1/1/155 minutes, 28 seconds
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A Wise Woman Once Said – Live from Kerygma ‘24

Today’s conversation on Back Porch Theology took place very recently at The Kerygma Summit here in Franklin, TN and this particular conversation was kind of the “chips and queso” moment of the whole weekend for me because I had the undeserved privilege of sitting down with some of my favorite female Christian leaders from around the country and gleaning from their collective wisdom. I framed the question that I posed to all of them like this: At sixty I know much less about God than what I thought I knew about Him at forty and what I pretended to know about Him at twenty. But what I now know to be true of God – namely His unconditional love and immutable faithfulness – I know in the very marrow of my bones. Then I asked each of them – many of whom are leading large ministries – what they now know to be true of God in the marrow of their bones. Their answers were gut-level honest, deeply encouraging, appropriately convicting at times, and always God and others honoring. This conversation was a living example of Psalm 68:11 - the Lord announces the word, and the women who proclaim it are a mighty throng. Plus, since these saints came from various streams of the church, it was also a master class in unity and it reminded me of Jesus’s response to John’s question in Mark 9: “Teacher,” said John, “we saw someone driving out demons in your name and we told him to stop because he was not one of us.” “Do not stop him,” Jesus said. “For no one who does a miracle in my name can in the next moment say anything bad about me, for whoever is not against us is for us. Christian unity is not the same thing as uniformity, y’all. We don’t have to agree on every, single jot and tittle of what is theologically nuanced, but if we can agree on the fact that faith in Jesus Christ is the only way sinners like us can be reconciled with God, as well as the authority of God’s Word, we’re family. Remember the Bible also reveals that a divisive spirit is one of the six things that God hates (Proverbs 9) and whenever possible He calls us to be at peace and harmony with each other (Romans 12). Today’s conversation is going to be like spiritual Gorilla Glue, it’s going to fasten us tighter to our Creator Redeemer and tighter to the community of faith so please grab a cup of coffee or a glass of sparkling water with a wedge of lime or a thimbleful of wheatgrass juice and your Bible – unless you’re trimming your roses, of course; mine have sprouted out with more enthusiasm than Einstein’s eyebrows during the past few weeks of warm weather – and come hang out on the porch with us. Sponsored by BetterHelp. Save 10% at Buy The Overcomers at\overcomers Do It Anyway is available wherever you buy books.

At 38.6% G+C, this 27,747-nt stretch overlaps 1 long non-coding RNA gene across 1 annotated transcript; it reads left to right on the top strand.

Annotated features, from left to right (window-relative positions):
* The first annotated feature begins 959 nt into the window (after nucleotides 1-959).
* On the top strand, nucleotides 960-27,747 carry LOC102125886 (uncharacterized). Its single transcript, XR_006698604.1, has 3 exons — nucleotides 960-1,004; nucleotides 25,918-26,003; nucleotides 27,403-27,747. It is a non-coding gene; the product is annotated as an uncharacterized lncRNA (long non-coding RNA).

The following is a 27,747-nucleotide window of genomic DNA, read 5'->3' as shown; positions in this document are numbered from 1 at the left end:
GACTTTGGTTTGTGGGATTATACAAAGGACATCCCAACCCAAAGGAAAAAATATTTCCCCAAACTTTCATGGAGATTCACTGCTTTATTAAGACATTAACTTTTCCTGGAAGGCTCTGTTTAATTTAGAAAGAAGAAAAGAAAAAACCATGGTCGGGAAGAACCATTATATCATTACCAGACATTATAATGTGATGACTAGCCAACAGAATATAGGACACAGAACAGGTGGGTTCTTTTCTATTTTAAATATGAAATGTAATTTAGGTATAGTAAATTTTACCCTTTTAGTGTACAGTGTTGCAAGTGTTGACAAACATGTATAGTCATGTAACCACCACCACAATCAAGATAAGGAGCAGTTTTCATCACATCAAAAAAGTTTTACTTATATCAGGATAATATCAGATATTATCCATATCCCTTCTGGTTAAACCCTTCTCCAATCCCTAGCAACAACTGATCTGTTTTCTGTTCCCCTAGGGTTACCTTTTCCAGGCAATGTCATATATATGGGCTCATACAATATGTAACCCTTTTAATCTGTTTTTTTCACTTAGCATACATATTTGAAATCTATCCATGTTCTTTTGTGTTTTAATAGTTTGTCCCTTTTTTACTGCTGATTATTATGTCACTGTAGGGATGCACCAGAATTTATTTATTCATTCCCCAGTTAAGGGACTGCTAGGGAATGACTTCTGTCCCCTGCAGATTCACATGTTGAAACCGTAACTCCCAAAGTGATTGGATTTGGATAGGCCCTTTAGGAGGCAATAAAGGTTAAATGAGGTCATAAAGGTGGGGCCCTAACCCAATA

1/1/158 minutes, 27 seconds
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How A Life Sentence Became Life Giving